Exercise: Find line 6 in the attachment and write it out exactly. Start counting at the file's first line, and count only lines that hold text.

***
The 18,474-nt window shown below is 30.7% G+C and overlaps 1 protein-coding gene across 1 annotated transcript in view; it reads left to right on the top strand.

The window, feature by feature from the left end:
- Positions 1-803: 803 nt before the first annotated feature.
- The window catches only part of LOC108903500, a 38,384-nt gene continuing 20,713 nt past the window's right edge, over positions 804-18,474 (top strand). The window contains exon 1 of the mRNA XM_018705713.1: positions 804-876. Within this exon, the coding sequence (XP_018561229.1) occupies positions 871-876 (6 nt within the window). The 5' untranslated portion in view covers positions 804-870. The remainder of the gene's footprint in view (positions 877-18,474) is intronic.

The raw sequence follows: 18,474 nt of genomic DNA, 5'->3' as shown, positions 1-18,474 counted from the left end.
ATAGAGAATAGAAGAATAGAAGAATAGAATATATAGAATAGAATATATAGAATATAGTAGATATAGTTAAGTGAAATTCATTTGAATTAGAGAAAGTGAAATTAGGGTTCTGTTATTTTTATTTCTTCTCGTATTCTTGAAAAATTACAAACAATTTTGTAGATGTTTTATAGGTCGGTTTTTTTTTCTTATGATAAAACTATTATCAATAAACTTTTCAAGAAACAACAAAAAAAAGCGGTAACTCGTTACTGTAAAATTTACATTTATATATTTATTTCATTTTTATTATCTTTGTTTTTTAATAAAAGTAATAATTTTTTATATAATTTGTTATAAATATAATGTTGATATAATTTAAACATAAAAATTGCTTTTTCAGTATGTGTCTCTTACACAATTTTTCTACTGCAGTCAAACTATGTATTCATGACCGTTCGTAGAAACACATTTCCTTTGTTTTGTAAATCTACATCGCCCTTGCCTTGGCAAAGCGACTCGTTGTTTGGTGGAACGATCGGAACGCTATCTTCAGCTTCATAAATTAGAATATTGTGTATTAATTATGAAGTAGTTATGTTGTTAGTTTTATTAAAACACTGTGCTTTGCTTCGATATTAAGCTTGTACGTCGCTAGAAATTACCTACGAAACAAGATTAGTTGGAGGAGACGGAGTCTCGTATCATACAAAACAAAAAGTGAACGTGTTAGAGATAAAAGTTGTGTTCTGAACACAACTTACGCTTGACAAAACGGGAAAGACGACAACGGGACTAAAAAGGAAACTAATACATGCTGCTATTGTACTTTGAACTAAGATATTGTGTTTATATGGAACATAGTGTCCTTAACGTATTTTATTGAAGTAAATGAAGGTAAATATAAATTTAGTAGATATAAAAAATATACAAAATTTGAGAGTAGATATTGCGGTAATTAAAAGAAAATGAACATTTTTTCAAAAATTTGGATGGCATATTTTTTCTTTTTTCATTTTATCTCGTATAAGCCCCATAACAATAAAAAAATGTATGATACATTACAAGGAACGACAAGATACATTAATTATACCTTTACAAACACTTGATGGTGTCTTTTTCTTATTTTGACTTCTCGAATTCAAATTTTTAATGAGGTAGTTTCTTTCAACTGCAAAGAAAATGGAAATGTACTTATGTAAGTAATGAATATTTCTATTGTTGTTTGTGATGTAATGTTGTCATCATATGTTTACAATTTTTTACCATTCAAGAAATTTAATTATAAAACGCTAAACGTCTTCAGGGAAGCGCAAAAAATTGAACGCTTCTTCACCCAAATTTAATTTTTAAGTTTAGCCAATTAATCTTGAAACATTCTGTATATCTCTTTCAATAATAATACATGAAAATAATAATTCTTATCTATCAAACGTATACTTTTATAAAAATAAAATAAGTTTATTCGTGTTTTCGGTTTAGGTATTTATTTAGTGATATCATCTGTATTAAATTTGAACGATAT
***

ATAGAGAATAGAAGAATAGAAGAATAGAATATATAGAATAGAATATATAGAATATAGTAGATATAGTTAAGTGAAATTCATTTGAATTAGAGAAAGTGAAATTAGGGTTCTGTTATTTTTATTTCTTCTCGTATTCTTGAAAAATTACAAACAATTTTGTAGATGTTTTATAGGTCGGTTTTTTTTTCTTATGATAAAACTATTATCAATAAACTTTTCAAGAAACAACAAAAAAAAGCGGTAACTCGTTACTGTAAAATTTACATTTATATATTTATTTCATTTTTATTATCTTTGTTTTTTAATAAAAGTAATAATTTTTTATATAATTTGTTATAAATATAATGTTGATATAATTTAAACATAAAAATTGCTTTTTCAGTATGTGTCTCTTACACAATTTTTCTACTGCAGTCAAACTATGTATTCATGACCGTTCGTAGAAACACATTTCCTTTGTTTTGTAAATCTACATCGCCCTTGCCTTGGCAAAGCGACTCGTTGTTTGGTGGAACGATCGGAACGCTATCTTCAGCTTCATAAATTAGAATATTGTGTATTAATTATGAAGTAGTTATGTTGTTAGTTTTATTAAAACACTGTGCTTTGCTTCGATATTAAGCTTGTACGTCGCTAGAAATTACCTACGAAACAAGATTAGTTGGAGGAGACGGAGTCTCGTATCATACAAAACAAAAAGTGAACGTGTTAGAGATAAAAGTTGTGTTCTGAACACAACTTACGCTTGACAAAACGGGAAAGACGACAACGGGACTAAAAAGGAAACTAATACATGCTGCTATTGTACTTTGAACTAAGATATTGTGTTTATATGGAACATAGTGTCCTTAACGTATTTTATTGAAGTAAATGAAGGTAAATATAAATTTAGTAGATATAAAAAATATACAAAATTTGAGAGTAGATATTGCGGTAATTAAAAGAAAATGAACATTTTTTCAAAAATTTGGATGGCATATTTTTTCTTTTTTCATTTTATCTCGTATAAGCCCCATAACAATAAAAAAATGTATGATACATTACAAGGAACGACAAGATACATTAATTATACCTTTACAAACACTTGATGGTGTCTTTTTCTTATTTTGACTTCTCGAATTCAAATTTTTAATGAGGTAGTTTCTTTCAACTGCAAAGAAAATGGAAATGTACTTATGTAAGTAATGAATATTTCTATTGTTGTTTGTGATGTAATGTTGTCATCATATGTTTACAATTTTTTACCATTCAAGAAATTTAATTATAAAACGCTAAACGTCTTCAGGGAAGCGCAAAAAATTGAACGCTTCTTCACCCAAATTTAATTTTTAAGTTTAGCCAATTAATCTTGAAACATTCTGTATATCTCTTTCAATAATAATACATGAAAATAATAATTCTTATCTATCAAACGTATACTTTTATAAAAATAAAATAAGTTTATTCGTGTTTTCGGTTTAGGTATTTATTTAGTGATATCATCTGTATTAAATTTGAACGATAT